The brain’s internal clock makes predictions based on past experience.

Tracking time in the brain

The brain’s internal clock makes predictions based on past experience.

By studying how primates mentally measure time, scientists at MIT’s McGovern Institute have discovered that the brain runs an internal clock whose speed is set by prior experience. In new experiences, the brain closely tracks how elapsed time intervals differ from its preset expectation—indicating that for the brain, time is relative.

The findings, reported September 15, 2021, in the journal Neuron, help explain how the brain uses past experience to make predictions—a powerful strategy for navigating a complex and ever-changing world. The research was led by McGovern Investigator Mehrdad Jazayeri, who is working to understand how the brain forms internal models of the world.

Internal clock

Sensory information tells us a lot about our environment, but the brain needs more than data, Jazayeri says. Internal models are vital for understanding the relationships between things, making generalizations, and interpreting and acting on our perceptions. They help us focus on what’s most important and make predictions about our surroundings, as well as the consequences of our actions. “To be efficient in learning about the world and interacting with the world, we need those predictions,” Jazayeri says. When we enter a new grocery store, for example, we don’t have to check every aisle for the peanut butter, because we know it is likely to be near the jam. Likewise, an experienced racquetball player knows how the ball will move when her paddle hits it a certain way.

Jazayeri’s team was interested in how the brain might make predictions about time. Previously, his team showed how neurons in the frontal cortex—a part of the brain involved in planning—can tick off the passage of time like a metronome. By training monkeys to use an eye movement to indicate the duration of time that separated two flashes of light, they found that cells that track time during this task cooperate to form an adjustable internal clock. Those cells generate a pattern of activity that can be drawn out to measure long time intervals or compressed to track shorter ones. The changes in these signal dynamics reflect elapsed time so precisely that by monitoring the right neurons, Jazayeri’s team can determine exactly how fast a monkey’s internal clock is running.

Predictive processing

Nicolas Meirhaeghe, a graduate student in Mehrdad Jazayeri’s lab, studies how we plan and perform movements in the face of uncertainty. He is pictured here as part of the McGovern Institute 20th anniversary “Rising Stars” photo series. Photo: Michael Spencer

For their most recent experiments, graduate student Nicolas Meirhaeghe designed a series of experiments in which the delay between the two flashes of light changed as the monkeys repeated the task. Sometimes the flashes were separated by just a fraction of a second, sometimes the delay was a bit longer. He found that the time-keeping activity pattern in the frontal cortex occurred over different time scales as the monkeys came to expect delays of different durations. As the duration of the delay fluctuated, the brain appeared to take all prior experience into account, setting the clock to measure the average of those times in anticipation of the next interval.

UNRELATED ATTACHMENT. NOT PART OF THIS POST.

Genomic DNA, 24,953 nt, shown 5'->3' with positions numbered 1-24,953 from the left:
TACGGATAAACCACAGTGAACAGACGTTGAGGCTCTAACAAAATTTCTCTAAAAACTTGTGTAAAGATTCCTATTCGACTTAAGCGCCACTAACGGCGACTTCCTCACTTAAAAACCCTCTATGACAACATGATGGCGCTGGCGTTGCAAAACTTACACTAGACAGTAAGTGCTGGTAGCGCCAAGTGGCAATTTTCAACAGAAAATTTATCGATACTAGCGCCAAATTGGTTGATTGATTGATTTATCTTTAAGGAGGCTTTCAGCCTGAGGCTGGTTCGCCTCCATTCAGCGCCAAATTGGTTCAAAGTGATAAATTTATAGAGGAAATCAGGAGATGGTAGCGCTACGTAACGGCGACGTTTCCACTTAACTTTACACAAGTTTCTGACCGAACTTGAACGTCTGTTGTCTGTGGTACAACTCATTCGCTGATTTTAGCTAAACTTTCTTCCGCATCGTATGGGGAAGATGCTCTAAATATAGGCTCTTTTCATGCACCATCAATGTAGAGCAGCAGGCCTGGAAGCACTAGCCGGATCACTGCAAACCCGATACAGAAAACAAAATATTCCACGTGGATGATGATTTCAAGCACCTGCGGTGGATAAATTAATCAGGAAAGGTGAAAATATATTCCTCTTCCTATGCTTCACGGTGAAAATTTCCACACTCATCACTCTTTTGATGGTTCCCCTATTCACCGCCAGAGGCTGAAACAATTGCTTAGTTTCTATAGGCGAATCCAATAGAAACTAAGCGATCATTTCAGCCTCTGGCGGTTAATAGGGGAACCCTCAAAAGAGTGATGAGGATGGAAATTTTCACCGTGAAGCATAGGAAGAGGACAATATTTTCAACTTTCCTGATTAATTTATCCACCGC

The behavior of the neurons told the researchers that as a monkey waited for a new set of light cues, it already had an expectation about how long the delay would be. To make such a prediction, Meirhaeghe says, “the brain has no choice but to use all the different values that you perceive from your experience, average those out, and use this as the expectation.”

By analyzing neuronal behavior during their experiments, Jazayeri and Meirhaeghe determined that the brain’s signals were not encoding the full time elapsed between light cues, but instead how that time differed from the predicted time. Calculating this prediction error enabled the monkeys to report back how much time had elapsed.

Neuroscientists have suspected that this strategy, known as predictive processing, is widely used by the brain—although until now there has been little evidence of it outside early sensory areas. “You have a lot of stimuli that are coming from the environment, but lots of stimuli are actually predictable,” Meirhaeghe says. “The idea is that your brain is learning through experience patterns in the environment, and is subtracting your expectation from the incoming signal. What the brain actually processes in the end is the result of this subtraction.”

Finally, the researchers investigated the brain’s ability to update its expectations about time. After presenting monkeys with delays within a particular time range, they switched without warning to times that fluctuated within a new range. The brain responded quickly, updating its internal clock. “If you look inside the brain, after about 100 trials the monkeys have already figured out that these statistics have changed,” says Jazayeri.

It took longer, however—as many as 1,000 trials—for the monkeys to change their behavior in response to the change. “It seems like this prediction, and updating the internal model about the statistics of the world, is way faster than our muscles are able to implement,” Jazayeri says. “Our motor system is kind of lagging behind what our cognitive abilities tell us.” This makes sense, he says, because not every change in the environment merits a change in behavior. “You don’t want to be distracted by every small thing that deviates from your prediction. You want to pay attention to things that have a certain level of consistency.”

Paper: "A precise and adaptive neural mechanism for predictive temporal processing in the frontal cortex"